Academic journal article Vanderbilt Law Review

"Does That Sound Familiar?": Creators' Liability for Unconscious Copyright Infringement

Academic journal article Vanderbilt Law Review

"Does That Sound Familiar?": Creators' Liability for Unconscious Copyright Infringement

Article excerpt

I. INTRODUCTION

In 1953, a twenty-seven year old man underwent brain surgery to treat the severe epilepsy that had plagued him during his youth.1 The surgeon, Dr. William Scoville, removed portions of the young man's brain that were involved in memory processing. Most notably, Dr. Scoville removed most of his patient's hippocampus.2 The surgery left the young man, now known to psychologists as H.M., with anterograde amnesia: he still had a short-term memory, but he was unable to convert any of his short-term memories into new long-term memories.3 Although H.M. could not form new long-term memories, psychologists found that he still could learn some new skills. For instance, researchers had H.M. complete repeated trials of the Tower of Hanoi puzzle, which challenges participants to rearrange three to five blocks of increasing size on vertical pegs according to certain rules.4 H.M. had no conscious recollection of completing the Tower of Hanoi puzzle in earlier trials, but his performance nevertheless improved with practice.6 H.M.'s mystifying improvement can be explained by the influence of "implicit memory," and a wealth of subsequent research with nonamnesiac participants demonstrates that implicit memory influences the actions of everyday people.6

Implicit memories are memories that influence an individual's behavior even though the individual is not aware of their influence.7 For example, imagine that you attend a summer camp as a child and develop a secret handshake with your roommate at the camp. The next summer, you return to the camp. When you see your roommate from the previous summer, he extends his hand. At this point, you may consciously recognize that he wants to do the secret handshake, recall when and how you developed the handshake, and then perform the handshake step by step with reference to your memory. This is an example of explicit memory: you are aware that you are reconstructing the handshake with reference to an episodic memory from the previous summer. However, you may reach out and perform the handshake without thinking about the previous summer at all. This is an example of implicit memory: you are able to perform the handshake correctly, but you do not consciously refer to any memory of the previous summer. Implicit memory is relevant to copyright law because, just as an implicit memory of a handshake might influence future handshakes, implicit memories of songs, pictures, and phrases might influence a creator as she produces her own music, painting, or story.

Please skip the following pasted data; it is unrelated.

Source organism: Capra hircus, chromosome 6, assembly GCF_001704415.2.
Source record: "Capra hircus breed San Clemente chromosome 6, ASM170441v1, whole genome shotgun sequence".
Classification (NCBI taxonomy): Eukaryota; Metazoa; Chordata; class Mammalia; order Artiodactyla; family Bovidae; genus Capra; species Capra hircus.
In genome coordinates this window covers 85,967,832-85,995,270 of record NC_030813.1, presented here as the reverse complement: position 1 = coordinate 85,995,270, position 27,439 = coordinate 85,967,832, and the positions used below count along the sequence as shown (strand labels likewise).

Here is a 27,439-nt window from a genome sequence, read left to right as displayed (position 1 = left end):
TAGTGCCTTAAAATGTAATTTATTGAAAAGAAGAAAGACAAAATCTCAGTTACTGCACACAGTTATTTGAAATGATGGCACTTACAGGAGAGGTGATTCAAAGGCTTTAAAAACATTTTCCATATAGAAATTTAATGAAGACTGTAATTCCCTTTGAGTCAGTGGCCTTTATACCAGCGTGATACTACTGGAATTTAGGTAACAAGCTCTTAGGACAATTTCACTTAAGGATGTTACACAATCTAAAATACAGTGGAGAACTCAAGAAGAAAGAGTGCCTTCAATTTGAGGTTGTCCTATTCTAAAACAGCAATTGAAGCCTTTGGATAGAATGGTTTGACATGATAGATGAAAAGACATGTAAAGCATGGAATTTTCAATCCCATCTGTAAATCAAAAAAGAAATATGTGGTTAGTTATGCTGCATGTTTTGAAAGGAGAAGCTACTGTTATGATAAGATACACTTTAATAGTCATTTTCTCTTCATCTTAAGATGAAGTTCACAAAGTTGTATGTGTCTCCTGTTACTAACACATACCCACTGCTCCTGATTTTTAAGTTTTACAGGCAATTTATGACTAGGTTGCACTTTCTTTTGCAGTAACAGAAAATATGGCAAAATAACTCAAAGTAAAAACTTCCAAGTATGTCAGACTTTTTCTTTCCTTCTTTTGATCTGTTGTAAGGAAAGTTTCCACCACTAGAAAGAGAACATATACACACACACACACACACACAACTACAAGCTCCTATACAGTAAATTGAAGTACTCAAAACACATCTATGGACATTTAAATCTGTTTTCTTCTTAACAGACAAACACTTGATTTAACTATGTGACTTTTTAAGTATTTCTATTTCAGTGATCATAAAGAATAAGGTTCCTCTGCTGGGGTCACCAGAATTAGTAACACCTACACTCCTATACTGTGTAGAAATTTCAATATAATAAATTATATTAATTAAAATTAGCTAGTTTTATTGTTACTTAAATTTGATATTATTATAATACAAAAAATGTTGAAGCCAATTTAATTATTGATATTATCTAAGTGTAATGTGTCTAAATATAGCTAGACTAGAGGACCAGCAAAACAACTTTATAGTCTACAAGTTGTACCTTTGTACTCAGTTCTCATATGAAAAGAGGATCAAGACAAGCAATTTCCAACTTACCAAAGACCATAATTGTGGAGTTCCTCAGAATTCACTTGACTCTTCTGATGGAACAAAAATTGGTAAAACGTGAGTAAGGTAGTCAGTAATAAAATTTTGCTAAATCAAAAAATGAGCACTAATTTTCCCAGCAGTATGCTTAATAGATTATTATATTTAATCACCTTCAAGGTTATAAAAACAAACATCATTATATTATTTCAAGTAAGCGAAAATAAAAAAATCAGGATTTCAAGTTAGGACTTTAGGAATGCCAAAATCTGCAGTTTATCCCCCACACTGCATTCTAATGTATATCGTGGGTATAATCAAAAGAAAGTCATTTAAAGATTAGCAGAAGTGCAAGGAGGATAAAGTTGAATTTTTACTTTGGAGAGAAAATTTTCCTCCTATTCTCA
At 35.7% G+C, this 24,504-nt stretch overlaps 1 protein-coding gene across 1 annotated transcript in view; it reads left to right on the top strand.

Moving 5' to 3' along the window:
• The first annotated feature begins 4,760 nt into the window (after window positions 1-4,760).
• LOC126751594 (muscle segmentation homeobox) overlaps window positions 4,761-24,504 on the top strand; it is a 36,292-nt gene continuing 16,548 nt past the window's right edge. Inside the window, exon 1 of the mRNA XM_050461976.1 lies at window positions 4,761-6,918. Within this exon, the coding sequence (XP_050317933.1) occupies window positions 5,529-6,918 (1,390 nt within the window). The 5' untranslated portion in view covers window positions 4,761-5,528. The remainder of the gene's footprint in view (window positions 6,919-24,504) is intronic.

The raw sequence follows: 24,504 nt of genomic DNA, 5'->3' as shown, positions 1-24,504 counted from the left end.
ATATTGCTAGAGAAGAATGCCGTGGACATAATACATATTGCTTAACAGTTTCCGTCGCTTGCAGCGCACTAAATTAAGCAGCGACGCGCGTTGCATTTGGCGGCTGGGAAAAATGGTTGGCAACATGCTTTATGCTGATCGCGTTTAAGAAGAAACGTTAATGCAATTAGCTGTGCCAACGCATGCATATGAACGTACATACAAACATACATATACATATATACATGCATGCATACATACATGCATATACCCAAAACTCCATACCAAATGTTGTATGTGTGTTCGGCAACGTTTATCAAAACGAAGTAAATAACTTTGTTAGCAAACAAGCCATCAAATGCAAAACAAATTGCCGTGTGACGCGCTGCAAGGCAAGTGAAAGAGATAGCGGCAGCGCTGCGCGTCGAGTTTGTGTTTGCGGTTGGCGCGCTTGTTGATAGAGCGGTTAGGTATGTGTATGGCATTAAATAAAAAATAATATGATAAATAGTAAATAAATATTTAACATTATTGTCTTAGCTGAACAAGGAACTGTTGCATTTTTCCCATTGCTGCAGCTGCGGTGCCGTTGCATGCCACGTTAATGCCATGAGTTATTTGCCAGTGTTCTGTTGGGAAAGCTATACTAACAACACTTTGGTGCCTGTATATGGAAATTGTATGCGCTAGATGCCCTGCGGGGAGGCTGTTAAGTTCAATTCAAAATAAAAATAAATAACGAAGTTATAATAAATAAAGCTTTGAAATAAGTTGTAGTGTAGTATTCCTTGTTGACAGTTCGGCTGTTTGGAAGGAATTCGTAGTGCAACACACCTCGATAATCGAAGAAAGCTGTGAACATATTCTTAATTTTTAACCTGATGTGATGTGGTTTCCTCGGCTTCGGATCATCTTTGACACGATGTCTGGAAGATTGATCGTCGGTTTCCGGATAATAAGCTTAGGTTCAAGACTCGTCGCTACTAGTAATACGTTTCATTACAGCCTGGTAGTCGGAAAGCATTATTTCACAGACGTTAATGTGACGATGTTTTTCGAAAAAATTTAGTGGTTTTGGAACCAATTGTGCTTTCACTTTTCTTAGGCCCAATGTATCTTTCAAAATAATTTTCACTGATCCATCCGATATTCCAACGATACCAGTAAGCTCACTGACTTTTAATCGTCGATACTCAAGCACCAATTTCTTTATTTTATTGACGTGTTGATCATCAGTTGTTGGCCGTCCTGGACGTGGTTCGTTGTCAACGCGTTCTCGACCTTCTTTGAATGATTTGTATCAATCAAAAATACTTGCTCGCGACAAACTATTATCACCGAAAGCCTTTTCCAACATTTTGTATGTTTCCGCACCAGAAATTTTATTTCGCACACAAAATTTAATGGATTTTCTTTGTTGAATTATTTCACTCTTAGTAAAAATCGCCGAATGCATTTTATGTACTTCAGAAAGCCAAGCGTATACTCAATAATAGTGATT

Implicit memory "is likely involved in instances of unintentional plagiarism,"8 or unconscious copying. Unconscious copying9 occurs when a creator is familiar with an original, copyrighted work, and this familiarity leads the creator to produce a work similar to the original without ever recognizing the influence or its source.10 Presently, copyright law treats unconscious copying no differently than conscious copying-both deliberate and inadvertent copiers are liable for copyright infringement. This Note argues that, in light of the empirical research establishing that implicit memory influences human behavior, the present approach to unconscious copying is at odds with psychological realities and is inconsistent with the fundamental purposes of copyright law.

Copyright law generally protects creative works from unwanted plagiarism. In cases of conscious copying, the application of copyright law is straightforward and well-grounded because it makes sense for the law to discourage deliberate misappropriation of the works of others. However, the appropriate application of copyright law is less clear in the context of unconscious copying. Unconscious copiers cannot be discouraged or deterred, as by definition they are not aware that they are copying. Because the risk of liability for unconscious copying is out of authors' conscious control, it creates a disincentive for creative expression. Furthermore, truly unconscious copiers also are not morally accountable in the same sense as conscious copiers, as unconscious copiers do not intend to misappropriate and must labor to create their works in the same way that independent creators do. …

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